Research Article: Effect of artemisinin and neurectomy of pterygoid canal in ovalbumin-induced allergic rhinitis mouse model

Date Published: June 11, 2018

Publisher: BioMed Central

Author(s): Jian Li, Bin Wang, Yingying Luo, Yajie Bian, Ruipei Wang.

http://doi.org/10.1186/s13223-018-0249-6

Abstract

Allergic rhinitis (AR), characterized by sneezing, nasal itching and rhinorrhea, affects a large number of population. This study aimed to explore the effects of artemisinin alone or combined with neurectomy of pterygoid canal in ovalbumin-induced AR mouse model and illustrate the underlying mechanisms.

Allergic symptoms were evaluated to verify inhibitory effect of artemisinin alone or combined with neurectomy of pterygoid canal on AR. Serum levels of histamine, immunoglobulin E (IgE) and inflammatory factors TNF, INF-γ, IL-1β IL-10, IL-4 and IL-5 were measured by ELISA. The mRNA levels of TNF, INF-γ, IL-1β and IL-10 in local lymph nodes were measured by RT-qPCR. The total and phosphorylated levels of ERK and JNK were assessed by Western blot. CD4+CD25+Foxp3+ T (Treg) cells were analyzed by flow cytometry.

Artemisinin significantly relieved the behavior symptoms of AR mice. The administration of artemisinin strikingly suppressed the expression of histamine, IgE and inflammatory factors. An increased Treg cell proportion and inhibited ERK phosphorylation were observed in artemisinin-treated groups as compared to those in the AR group. Moreover, artemisinin plus neurectomy of pterygoid almost abolished the behavioral score increase in AR mice.

These results indicated that artemisinin exhibited anti-allergic effect by inhibiting ERK activation and increasing Treg cell proportion, which subsequently decreased the expressions of allergic mediators. In addition, artemisinin combined with neurectomy of pterygoid showed better efficacy than artemisinin alone.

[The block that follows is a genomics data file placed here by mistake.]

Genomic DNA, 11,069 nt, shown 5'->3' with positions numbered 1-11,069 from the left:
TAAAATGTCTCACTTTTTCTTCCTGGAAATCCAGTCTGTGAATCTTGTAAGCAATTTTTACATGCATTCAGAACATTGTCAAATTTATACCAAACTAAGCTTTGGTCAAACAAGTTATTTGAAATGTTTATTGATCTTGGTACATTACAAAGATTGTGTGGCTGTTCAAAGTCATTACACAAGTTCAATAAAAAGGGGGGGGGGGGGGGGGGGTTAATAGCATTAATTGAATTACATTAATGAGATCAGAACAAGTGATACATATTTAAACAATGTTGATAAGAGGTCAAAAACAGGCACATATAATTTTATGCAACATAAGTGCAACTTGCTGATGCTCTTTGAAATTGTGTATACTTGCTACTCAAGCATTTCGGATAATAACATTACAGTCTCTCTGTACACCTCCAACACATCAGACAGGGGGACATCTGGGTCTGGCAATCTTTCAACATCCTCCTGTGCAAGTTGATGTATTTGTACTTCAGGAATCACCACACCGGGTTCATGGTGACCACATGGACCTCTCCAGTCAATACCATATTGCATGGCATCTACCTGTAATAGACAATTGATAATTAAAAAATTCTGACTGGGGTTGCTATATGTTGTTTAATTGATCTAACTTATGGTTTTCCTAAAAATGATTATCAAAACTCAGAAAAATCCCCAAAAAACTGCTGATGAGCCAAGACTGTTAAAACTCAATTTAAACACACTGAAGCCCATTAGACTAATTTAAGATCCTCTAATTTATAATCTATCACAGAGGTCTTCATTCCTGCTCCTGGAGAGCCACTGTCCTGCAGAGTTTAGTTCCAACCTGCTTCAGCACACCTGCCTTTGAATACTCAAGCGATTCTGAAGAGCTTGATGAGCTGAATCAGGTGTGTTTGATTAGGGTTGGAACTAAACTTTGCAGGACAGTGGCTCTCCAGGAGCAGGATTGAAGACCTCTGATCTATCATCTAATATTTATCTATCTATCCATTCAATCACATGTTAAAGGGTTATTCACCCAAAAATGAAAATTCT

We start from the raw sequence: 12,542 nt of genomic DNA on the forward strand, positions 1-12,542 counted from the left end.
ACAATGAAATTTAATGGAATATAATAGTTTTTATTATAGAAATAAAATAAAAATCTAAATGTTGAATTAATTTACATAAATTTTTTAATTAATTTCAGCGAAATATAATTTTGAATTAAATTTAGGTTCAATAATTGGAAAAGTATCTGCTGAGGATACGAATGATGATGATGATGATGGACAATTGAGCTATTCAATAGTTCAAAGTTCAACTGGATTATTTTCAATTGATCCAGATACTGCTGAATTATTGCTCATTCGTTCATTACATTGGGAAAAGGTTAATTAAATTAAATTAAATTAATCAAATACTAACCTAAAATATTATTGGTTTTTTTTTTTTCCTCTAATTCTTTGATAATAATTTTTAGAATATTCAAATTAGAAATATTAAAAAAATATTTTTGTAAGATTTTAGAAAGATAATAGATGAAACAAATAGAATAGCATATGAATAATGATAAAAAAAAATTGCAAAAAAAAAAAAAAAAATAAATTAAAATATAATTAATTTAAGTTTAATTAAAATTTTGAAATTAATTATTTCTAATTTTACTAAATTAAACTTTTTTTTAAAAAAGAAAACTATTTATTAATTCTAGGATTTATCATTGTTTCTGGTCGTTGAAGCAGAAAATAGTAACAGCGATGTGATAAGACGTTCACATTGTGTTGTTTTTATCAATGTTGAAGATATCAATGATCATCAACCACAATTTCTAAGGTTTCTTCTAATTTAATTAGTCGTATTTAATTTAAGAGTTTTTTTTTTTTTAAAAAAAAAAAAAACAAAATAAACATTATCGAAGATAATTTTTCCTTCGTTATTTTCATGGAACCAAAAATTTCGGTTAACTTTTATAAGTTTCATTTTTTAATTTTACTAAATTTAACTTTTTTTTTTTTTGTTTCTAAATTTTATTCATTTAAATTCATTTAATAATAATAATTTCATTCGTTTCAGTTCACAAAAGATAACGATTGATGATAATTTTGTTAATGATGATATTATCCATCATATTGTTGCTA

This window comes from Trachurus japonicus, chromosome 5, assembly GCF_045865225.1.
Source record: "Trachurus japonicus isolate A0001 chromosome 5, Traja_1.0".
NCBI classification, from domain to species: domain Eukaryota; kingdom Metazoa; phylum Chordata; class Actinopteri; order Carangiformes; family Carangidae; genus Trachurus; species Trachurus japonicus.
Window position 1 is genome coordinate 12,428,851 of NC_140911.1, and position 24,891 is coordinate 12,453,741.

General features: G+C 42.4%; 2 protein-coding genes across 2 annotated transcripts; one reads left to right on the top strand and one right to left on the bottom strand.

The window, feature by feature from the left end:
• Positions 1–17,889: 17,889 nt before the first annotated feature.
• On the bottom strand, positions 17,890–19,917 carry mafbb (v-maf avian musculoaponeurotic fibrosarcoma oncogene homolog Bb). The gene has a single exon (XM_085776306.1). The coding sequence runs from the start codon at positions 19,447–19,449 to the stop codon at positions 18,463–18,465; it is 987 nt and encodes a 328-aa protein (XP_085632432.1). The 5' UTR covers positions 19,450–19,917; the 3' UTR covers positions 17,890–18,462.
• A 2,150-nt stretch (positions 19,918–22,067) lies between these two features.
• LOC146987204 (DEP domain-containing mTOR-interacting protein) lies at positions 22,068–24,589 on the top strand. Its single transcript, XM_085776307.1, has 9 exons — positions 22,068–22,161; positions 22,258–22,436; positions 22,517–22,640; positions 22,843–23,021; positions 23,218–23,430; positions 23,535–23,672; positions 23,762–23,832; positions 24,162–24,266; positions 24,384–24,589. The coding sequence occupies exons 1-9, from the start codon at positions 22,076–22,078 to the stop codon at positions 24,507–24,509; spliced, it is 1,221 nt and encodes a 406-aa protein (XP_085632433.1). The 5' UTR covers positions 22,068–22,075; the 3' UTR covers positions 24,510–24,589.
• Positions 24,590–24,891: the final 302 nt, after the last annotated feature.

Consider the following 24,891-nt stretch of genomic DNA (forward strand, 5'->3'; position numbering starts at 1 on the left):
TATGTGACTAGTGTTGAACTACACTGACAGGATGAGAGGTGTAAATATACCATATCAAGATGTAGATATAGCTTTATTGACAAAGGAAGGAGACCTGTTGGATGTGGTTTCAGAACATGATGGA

The online version of this article (10.1186/s13223-018-0249-6) contains supplementary material, which is available to authorized users.

Partial Text

Allergic rhinitis (AR), a nasal mucosal inflammation resulting from immunoglobulin E (IgE)-mediated hypersensitivity reaction, is characterized by sneezing, nasal itching, nasal obstruction, in any combination [1, 2]. AR has become a global health problem and affects a large number of population [3]. Allergen exposures induce the recruitment of inflammatory cells, including eosinophils, basophils, mononuclear cells and mast cells, into the nasal mucosa. The activated inflammatory cells release several allergic mediators, such as histamine, leukotrienes and a number of cytokines and chemokines, to sustain inflammatory reactions and generate characteristic nasal symptoms [4]. AR animal models have been studied to illustrate the underlying mechanisms leading to the generation of allergic inflammation and the efficacy of anti-allergic drugs. Repeated ovalbumin (OVA) exposure of mice has been used to establish an AR model with the infiltration of inflammatory cells and increased epithelial layer thickness [2].

Artemisinin, a sesquiterpene lactone, is isolated from the traditional Chinese herb Artemisia annua L. [19]. It was discovered by Chinese scientist Tu Youyou, who has won the 2015 Nobel Prize in Medicine for her discovery. Artemisinin combination therapies (ACTs) are now standard treatment worldwide for malaria [20]. Numerous studies have demonstrated the biological actions of artemisinin in various diseases [9–13]. Although artemisinin has anti-inflammatory effect, its anti-allergic activity has not been commonly reported yet. In the current study, we used a mouse model of AR to examine the effect of artemisinin intranasal instillation on allergic symptoms and explore the underlying mechanisms.

Our present study provides solid evidence that artemisinin exhibits anti-allergic roles by suppressing allergic responses in AR mouse model. The possible mechanism is that artemisinin treatment decreases expressions of allergic mediators in AR by inhibiting ERK activation and increasing Treg cell population. Moreover, artemisinin combined with neurectomy of pterygoid, a more promising strategy, exhibits better efficacy than artemisinin alone.

 

Source:

http://doi.org/10.1186/s13223-018-0249-6

 

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